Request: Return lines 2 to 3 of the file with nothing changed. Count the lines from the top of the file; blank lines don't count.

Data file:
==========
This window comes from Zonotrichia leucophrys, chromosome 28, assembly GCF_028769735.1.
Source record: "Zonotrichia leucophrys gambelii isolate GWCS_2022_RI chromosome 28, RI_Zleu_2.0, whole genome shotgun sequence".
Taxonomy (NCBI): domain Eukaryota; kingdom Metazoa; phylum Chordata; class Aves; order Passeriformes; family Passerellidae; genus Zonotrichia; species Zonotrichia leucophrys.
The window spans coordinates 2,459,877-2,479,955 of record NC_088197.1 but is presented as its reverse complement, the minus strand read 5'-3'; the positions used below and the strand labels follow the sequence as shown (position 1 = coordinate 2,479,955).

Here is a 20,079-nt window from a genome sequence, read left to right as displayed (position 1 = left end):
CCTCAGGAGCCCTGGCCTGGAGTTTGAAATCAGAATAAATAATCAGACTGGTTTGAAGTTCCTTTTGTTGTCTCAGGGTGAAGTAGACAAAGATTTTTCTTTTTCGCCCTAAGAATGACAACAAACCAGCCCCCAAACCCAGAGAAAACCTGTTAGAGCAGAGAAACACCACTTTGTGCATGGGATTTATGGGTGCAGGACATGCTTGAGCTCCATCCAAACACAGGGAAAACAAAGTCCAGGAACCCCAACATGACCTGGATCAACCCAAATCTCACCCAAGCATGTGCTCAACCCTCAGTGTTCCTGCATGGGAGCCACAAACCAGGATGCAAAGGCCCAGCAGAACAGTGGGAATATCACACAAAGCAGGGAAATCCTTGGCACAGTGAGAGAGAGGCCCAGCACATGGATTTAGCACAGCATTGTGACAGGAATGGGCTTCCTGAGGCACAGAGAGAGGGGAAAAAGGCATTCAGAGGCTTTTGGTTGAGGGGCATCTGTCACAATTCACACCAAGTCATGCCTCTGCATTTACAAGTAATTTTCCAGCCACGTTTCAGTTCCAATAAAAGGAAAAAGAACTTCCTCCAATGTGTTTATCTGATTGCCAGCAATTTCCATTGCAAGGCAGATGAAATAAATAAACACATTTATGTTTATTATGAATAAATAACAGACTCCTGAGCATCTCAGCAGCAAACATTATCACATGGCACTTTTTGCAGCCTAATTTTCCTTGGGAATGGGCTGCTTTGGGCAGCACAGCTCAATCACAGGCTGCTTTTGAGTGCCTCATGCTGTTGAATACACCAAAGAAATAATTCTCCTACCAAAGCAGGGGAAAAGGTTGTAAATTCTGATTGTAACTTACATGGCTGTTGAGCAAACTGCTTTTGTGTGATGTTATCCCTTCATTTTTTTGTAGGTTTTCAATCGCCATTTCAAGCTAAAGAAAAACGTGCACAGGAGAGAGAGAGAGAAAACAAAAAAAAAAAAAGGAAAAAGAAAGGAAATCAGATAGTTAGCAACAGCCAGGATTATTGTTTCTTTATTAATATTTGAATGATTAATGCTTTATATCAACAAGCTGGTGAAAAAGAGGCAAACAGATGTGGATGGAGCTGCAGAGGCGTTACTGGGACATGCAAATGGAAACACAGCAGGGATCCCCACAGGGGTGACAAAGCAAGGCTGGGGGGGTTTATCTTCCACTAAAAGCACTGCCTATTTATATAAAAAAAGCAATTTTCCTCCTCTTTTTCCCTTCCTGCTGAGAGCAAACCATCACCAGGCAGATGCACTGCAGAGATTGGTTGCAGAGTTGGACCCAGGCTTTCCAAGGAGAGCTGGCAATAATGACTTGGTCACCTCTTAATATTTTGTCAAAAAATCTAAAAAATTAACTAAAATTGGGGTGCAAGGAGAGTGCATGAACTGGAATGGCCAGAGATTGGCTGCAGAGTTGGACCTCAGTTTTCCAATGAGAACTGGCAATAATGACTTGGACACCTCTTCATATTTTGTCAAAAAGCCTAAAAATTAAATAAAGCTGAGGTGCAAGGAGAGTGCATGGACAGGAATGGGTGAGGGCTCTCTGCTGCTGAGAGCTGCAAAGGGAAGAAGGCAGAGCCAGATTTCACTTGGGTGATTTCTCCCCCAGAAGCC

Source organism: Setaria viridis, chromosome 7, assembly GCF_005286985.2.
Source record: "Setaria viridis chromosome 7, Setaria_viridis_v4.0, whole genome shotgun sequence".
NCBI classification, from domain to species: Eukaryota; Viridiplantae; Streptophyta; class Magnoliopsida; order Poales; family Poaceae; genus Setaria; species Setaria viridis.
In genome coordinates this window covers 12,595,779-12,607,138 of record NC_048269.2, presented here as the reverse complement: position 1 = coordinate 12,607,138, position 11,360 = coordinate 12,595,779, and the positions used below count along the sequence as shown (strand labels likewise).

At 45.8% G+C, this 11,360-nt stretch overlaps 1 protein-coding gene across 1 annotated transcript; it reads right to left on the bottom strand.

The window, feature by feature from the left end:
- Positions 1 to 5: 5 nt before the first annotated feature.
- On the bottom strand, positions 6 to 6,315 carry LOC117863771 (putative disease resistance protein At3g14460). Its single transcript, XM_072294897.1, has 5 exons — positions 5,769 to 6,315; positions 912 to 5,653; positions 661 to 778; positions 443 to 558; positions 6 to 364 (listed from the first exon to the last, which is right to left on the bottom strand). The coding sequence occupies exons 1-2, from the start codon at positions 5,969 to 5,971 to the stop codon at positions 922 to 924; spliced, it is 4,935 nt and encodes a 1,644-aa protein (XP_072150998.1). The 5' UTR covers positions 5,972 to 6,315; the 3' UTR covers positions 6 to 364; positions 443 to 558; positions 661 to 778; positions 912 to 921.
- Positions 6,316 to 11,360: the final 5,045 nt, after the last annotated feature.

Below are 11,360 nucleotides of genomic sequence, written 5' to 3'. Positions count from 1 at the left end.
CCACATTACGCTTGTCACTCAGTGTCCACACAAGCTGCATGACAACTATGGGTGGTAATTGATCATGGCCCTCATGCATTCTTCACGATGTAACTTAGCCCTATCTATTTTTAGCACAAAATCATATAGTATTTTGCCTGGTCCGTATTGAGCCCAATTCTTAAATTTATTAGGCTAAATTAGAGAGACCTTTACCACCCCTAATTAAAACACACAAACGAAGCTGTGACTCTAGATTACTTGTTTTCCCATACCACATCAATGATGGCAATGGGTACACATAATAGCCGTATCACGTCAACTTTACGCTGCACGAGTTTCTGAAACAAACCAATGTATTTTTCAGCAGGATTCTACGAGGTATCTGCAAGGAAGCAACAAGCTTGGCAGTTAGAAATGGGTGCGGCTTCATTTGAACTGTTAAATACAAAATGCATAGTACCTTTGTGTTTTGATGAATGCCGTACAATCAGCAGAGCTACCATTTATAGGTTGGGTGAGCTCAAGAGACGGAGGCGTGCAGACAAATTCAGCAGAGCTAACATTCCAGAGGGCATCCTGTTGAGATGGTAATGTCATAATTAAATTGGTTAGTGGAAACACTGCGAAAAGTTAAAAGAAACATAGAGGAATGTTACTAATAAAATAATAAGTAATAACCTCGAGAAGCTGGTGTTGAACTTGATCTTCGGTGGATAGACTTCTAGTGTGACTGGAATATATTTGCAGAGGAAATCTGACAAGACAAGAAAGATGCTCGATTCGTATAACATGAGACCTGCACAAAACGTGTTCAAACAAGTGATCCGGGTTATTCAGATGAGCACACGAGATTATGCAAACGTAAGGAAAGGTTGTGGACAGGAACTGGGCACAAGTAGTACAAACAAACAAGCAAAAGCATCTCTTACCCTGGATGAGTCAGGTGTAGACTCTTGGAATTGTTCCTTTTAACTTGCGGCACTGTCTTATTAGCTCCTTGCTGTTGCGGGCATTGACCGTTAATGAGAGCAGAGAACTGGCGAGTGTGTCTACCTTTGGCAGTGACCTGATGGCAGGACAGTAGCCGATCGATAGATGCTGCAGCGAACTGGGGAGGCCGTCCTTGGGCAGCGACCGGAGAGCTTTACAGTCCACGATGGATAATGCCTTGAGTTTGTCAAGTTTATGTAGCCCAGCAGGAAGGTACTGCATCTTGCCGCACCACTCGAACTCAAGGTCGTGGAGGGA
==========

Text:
Source record: "Zonotrichia leucophrys gambelii isolate GWCS_2022_RI chromosome 28, RI_Zleu_2.0, whole genome shotgun sequence".
Taxonomy (NCBI): domain Eukaryota; kingdom Metazoa; phylum Chordata; class Aves; order Passeriformes; family Passerellidae; genus Zonotrichia; species Zonotrichia leucophrys.